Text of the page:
The bombing, near the Zein al-Abidin Mosque and Aisha School in the al-Meidan quarter, also injured many others, SANA, Syria's national news agency, reported.
The bombing came a day after U.N. Secretary-General Ban Ki-moon said he was "gravely alarmed" by opposition reports that intense government shelling in the west-central city of Hama -- a center of the anti-regime opposition -- caused a row of cinder-block houses to collapse Wednesday, killing 69 people, at least 16 of them children.
The houses in the impoverished Mashaa al-Tayar neighborhood collapsed because most were built of cinder blocks stacked on top of each other without cement, an activist told The New York Times by Skype.
The official Syrian Arab News Agency reported the collapse, but said only 16 people died when a bomb-making operation by regime opponents went awry, with a series of blasts leveling the houses.
A spokesman for U.N.-Arab League envoy Kofi Annan said U.N. monitors visited the neighborhood Thursday but did not say what they saw. Activists told the Times the observers did not make it to where the buildings collapsed.
It was impossible to confirm independently the Hama accounts because Syria severely restricts non-regime journalists from traveling in the country.
Videos posted online and purported to have been shot in Mashaa al-Tayar after the attack showed residents climbing over mounds of debris, searching for bodies.
The bloodied body of a little girl in a pink shirt was shown being carried from the wreckage as men looked on, some sobbing, one of the videos reviewed by United Press International indicated.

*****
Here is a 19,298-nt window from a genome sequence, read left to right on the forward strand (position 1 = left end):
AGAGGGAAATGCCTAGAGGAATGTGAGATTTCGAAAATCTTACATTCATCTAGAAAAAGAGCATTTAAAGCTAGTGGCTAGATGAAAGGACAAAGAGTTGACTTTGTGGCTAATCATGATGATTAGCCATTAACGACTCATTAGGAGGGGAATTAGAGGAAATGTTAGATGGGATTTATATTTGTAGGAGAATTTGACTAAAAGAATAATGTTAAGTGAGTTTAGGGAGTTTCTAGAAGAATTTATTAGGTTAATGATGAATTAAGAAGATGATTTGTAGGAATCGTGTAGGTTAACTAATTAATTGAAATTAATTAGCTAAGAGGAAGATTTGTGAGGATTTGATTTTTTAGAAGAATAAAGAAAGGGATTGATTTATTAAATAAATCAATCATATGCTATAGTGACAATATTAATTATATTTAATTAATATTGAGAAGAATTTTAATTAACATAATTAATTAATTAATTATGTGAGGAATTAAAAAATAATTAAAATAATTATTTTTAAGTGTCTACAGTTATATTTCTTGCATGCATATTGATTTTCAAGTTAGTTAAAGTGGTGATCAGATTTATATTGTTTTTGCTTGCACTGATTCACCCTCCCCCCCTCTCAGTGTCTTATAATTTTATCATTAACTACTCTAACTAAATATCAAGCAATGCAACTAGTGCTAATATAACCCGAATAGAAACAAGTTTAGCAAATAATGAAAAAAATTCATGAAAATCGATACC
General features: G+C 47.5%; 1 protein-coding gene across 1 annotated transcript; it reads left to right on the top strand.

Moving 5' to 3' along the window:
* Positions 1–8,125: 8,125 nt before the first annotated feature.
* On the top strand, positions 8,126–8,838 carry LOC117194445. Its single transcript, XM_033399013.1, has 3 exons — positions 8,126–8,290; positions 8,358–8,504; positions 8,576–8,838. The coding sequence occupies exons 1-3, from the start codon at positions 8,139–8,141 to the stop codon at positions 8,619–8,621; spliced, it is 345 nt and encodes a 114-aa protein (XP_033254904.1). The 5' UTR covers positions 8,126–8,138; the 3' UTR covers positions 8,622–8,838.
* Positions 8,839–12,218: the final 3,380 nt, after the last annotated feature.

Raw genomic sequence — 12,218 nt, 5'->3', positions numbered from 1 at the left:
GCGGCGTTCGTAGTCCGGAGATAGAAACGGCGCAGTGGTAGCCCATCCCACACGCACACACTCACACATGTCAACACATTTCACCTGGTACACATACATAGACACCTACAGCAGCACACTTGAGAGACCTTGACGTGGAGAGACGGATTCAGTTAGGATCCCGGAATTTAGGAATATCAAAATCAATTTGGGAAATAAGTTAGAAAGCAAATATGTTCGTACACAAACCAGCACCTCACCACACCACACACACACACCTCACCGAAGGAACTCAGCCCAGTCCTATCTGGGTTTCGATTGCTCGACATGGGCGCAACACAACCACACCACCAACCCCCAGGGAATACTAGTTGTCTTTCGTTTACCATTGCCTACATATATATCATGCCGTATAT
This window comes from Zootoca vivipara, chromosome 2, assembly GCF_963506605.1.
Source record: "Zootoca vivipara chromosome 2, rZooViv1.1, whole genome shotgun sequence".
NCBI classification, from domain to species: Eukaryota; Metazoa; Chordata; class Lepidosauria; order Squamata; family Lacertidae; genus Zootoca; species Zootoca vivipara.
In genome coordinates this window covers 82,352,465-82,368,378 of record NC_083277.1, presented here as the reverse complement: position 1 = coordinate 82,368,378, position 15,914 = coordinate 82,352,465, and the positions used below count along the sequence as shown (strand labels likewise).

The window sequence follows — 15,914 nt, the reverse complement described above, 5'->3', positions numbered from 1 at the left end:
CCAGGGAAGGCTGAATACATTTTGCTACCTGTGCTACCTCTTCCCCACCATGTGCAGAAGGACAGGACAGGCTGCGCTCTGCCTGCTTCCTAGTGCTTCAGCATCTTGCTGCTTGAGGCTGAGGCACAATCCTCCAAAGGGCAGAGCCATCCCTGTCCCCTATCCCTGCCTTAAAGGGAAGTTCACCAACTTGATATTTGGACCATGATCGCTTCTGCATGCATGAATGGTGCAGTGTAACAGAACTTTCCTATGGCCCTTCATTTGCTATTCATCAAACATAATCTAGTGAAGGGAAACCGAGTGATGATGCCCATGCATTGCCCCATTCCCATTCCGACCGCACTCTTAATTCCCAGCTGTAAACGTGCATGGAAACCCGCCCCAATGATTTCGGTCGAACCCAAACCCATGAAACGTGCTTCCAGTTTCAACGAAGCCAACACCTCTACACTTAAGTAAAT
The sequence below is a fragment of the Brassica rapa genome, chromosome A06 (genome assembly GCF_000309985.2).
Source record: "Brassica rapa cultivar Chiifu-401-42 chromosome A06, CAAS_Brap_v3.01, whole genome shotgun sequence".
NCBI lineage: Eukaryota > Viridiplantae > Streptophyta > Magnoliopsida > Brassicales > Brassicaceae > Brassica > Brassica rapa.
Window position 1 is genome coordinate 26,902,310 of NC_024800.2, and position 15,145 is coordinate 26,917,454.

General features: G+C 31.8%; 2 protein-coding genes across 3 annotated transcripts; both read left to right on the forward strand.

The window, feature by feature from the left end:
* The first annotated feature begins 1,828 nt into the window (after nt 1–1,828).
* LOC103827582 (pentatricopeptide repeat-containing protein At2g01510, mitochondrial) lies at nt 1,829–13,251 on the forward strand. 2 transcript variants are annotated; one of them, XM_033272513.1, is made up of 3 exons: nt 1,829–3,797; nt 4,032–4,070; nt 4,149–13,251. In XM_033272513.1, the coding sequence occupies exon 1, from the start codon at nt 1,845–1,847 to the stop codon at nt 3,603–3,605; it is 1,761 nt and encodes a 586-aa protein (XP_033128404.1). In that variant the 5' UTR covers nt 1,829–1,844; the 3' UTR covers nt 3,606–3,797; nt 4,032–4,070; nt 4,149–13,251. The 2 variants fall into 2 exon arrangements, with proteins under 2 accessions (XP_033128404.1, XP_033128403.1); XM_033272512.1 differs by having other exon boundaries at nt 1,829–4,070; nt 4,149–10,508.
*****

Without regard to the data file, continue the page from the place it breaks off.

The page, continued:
Ban said in a statement Thursday the regime of President Bashar Assad was "in contravention" of an agreed April 12 cease-fire negotiated by Annan, a former U.N. secretary-general himself, because it refused to remove troops and heavy weapons from cities.
In Istanbul, Turkey, the Syrian National Council, the main opposition group in exile, issued a statement Thursday describing the Hama deaths as a blatant violation of the cease-fire.
It called on the U.N. Security Council to do more than it has done so far to protect Syrian civilians.
"The world continues to wait while the regime continues to massacre the Syrian people," a statement from the Syrian council said.
Civilians expressed concern Thursday the Assad regime would take advantage of a U.N. monitors' decision last week not to patrol Fridays, the normal day for mass rallies suppressed by the regime.
"We don't want to be used as a tool for escalating the situation," Moroccan Col. Ahmed Himmiche, head of the initial U.N. mission in Syria, told reporters in Damascus April 19.